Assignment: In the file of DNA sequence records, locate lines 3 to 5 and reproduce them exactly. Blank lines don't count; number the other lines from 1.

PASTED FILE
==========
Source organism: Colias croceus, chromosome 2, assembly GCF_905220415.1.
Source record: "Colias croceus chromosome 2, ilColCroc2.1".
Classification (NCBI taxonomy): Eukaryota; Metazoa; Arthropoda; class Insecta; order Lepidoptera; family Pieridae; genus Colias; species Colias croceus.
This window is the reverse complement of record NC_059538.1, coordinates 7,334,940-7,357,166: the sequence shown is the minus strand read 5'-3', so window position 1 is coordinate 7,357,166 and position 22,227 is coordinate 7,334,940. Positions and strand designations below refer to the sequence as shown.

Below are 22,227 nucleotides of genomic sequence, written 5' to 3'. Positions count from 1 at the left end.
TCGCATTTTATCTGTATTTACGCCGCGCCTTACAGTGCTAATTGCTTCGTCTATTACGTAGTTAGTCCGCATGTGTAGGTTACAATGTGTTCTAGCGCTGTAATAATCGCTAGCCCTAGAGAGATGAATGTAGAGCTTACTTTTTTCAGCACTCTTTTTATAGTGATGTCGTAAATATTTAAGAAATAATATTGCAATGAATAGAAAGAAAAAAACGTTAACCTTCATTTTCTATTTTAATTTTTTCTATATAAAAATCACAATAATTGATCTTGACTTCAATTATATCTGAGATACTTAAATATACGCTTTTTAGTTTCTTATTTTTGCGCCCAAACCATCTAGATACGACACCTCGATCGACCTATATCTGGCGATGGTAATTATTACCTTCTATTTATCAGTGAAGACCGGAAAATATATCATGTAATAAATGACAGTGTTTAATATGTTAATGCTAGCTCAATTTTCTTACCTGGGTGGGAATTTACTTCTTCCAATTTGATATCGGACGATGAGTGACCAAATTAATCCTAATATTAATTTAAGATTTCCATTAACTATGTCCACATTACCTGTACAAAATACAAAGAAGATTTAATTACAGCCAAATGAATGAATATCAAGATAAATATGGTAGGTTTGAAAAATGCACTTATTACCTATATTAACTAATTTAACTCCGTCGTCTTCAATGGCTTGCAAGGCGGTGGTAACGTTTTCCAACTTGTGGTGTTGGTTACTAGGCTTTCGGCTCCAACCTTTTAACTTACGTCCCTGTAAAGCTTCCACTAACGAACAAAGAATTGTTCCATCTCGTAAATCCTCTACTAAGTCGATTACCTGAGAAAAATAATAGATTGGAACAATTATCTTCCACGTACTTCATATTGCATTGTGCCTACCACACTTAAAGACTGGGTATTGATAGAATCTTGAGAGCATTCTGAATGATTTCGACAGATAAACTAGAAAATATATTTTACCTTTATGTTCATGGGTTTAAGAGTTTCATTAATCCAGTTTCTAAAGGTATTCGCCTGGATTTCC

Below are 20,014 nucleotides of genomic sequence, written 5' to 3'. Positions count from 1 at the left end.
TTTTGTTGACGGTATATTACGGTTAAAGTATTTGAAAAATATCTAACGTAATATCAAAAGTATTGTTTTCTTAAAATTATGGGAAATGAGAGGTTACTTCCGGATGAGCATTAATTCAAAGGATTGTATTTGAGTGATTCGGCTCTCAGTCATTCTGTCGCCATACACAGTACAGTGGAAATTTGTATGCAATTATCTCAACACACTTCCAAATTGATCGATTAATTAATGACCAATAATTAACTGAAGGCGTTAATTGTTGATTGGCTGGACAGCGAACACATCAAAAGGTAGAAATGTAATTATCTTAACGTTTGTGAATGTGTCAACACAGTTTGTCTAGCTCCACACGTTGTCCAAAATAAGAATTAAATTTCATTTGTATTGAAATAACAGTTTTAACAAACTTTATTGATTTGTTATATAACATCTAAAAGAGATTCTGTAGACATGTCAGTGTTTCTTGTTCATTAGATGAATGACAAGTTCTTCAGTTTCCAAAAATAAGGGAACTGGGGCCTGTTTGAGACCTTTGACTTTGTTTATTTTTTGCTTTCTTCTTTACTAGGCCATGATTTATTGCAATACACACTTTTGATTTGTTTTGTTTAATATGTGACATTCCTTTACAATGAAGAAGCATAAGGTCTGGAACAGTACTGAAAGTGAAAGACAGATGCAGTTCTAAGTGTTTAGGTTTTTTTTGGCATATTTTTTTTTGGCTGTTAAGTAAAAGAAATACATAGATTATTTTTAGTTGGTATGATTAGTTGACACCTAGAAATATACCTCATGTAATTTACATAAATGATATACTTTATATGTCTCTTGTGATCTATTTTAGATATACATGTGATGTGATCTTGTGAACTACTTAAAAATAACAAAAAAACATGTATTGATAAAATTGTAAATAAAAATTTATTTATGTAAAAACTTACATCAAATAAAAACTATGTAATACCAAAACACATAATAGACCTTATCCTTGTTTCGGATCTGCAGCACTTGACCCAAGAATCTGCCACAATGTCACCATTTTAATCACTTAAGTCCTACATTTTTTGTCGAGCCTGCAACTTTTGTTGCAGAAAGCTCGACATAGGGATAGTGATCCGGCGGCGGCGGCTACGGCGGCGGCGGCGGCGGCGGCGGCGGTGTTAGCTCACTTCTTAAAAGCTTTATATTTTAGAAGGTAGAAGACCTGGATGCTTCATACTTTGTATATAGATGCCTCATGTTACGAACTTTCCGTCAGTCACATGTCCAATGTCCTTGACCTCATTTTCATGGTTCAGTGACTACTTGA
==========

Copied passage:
Classification (NCBI taxonomy): Eukaryota; Metazoa; Arthropoda; class Insecta; order Lepidoptera; family Pieridae; genus Colias; species Colias croceus.
This window is the reverse complement of record NC_059538.1, coordinates 7,334,940-7,357,166: the sequence shown is the minus strand read 5'-3', so window position 1 is coordinate 7,357,166 and position 22,227 is coordinate 7,334,940. Positions and strand designations below refer to the sequence as shown.

Below are 22,227 nucleotides of genomic sequence, written 5' to 3'. Positions count from 1 at the left end.